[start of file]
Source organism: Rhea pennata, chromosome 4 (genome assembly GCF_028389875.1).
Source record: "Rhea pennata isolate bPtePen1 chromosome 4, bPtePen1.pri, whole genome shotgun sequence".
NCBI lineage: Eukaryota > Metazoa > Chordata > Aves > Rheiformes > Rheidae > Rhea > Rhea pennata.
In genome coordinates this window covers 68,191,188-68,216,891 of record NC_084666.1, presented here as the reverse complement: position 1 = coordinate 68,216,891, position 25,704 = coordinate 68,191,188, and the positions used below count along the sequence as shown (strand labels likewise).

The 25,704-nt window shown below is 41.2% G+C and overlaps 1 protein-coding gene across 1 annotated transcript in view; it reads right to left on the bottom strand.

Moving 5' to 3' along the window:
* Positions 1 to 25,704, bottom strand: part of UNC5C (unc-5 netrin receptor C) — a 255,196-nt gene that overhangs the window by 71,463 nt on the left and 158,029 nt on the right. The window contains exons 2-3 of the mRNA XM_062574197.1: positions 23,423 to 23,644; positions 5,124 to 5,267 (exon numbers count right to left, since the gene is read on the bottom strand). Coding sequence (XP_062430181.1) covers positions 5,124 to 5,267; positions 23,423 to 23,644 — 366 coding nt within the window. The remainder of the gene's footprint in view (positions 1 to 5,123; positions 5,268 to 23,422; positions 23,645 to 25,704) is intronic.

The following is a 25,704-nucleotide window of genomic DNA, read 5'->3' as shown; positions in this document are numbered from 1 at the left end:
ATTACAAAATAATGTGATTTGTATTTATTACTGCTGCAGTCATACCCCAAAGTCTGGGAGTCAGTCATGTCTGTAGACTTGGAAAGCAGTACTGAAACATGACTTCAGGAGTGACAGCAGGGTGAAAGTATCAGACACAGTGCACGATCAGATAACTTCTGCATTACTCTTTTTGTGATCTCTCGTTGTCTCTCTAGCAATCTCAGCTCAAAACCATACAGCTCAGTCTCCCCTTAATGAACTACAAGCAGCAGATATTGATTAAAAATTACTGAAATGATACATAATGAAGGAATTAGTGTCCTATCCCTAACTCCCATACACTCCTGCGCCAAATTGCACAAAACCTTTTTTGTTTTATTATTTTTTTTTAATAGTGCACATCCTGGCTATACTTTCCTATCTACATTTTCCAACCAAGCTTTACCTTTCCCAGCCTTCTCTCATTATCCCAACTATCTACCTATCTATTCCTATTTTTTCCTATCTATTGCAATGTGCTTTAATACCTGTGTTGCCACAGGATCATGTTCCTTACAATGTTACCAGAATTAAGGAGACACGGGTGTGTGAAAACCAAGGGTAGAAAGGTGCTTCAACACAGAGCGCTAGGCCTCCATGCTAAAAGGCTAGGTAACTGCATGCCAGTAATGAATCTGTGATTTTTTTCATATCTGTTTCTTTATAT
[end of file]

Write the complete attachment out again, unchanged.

Source organism: Rhea pennata, chromosome 4 (genome assembly GCF_028389875.1).
Source record: "Rhea pennata isolate bPtePen1 chromosome 4, bPtePen1.pri, whole genome shotgun sequence".
NCBI lineage: Eukaryota > Metazoa > Chordata > Aves > Rheiformes > Rheidae > Rhea > Rhea pennata.
In genome coordinates this window covers 68,191,188-68,216,891 of record NC_084666.1, presented here as the reverse complement: position 1 = coordinate 68,216,891, position 25,704 = coordinate 68,191,188, and the positions used below count along the sequence as shown (strand labels likewise).

The 25,704-nt window shown below is 41.2% G+C and overlaps 1 protein-coding gene across 1 annotated transcript in view; it reads right to left on the bottom strand.

Moving 5' to 3' along the window:
* Positions 1 to 25,704, bottom strand: part of UNC5C (unc-5 netrin receptor C) — a 255,196-nt gene that overhangs the window by 71,463 nt on the left and 158,029 nt on the right. The window contains exons 2-3 of the mRNA XM_062574197.1: positions 23,423 to 23,644; positions 5,124 to 5,267 (exon numbers count right to left, since the gene is read on the bottom strand). Coding sequence (XP_062430181.1) covers positions 5,124 to 5,267; positions 23,423 to 23,644 — 366 coding nt within the window. The remainder of the gene's footprint in view (positions 1 to 5,123; positions 5,268 to 23,422; positions 23,645 to 25,704) is intronic.

The following is a 25,704-nucleotide window of genomic DNA, read 5'->3' as shown; positions in this document are numbered from 1 at the left end:
ATTACAAAATAATGTGATTTGTATTTATTACTGCTGCAGTCATACCCCAAAGTCTGGGAGTCAGTCATGTCTGTAGACTTGGAAAGCAGTACTGAAACATGACTTCAGGAGTGACAGCAGGGTGAAAGTATCAGACACAGTGCACGATCAGATAACTTCTGCATTACTCTTTTTGTGATCTCTCGTTGTCTCTCTAGCAATCTCAGCTCAAAACCATACAGCTCAGTCTCCCCTTAATGAACTACAAGCAGCAGATATTGATTAAAAATTACTGAAATGATACATAATGAAGGAATTAGTGTCCTATCCCTAACTCCCATACACTCCTGCGCCAAATTGCACAAAACCTTTTTTGTTTTATTATTTTTTTTTAATAGTGCACATCCTGGCTATACTTTCCTATCTACATTTTCCAACCAAGCTTTACCTTTCCCAGCCTTCTCTCATTATCCCAACTATCTACCTATCTATTCCTATTTTTTCCTATCTATTGCAATGTGCTTTAATACCTGTGTTGCCACAGGATCATGTTCCTTACAATGTTACCAGAATTAAGGAGACACGGGTGTGTGAAAACCAAGGGTAGAAAGGTGCTTCAACACAGAGCGCTAGGCCTCCATGCTAAAAGGCTAGGTAACTGCATGCCAGTAATGAATCTGTGATTTTTTTCATATCTGTTTCTTTATAT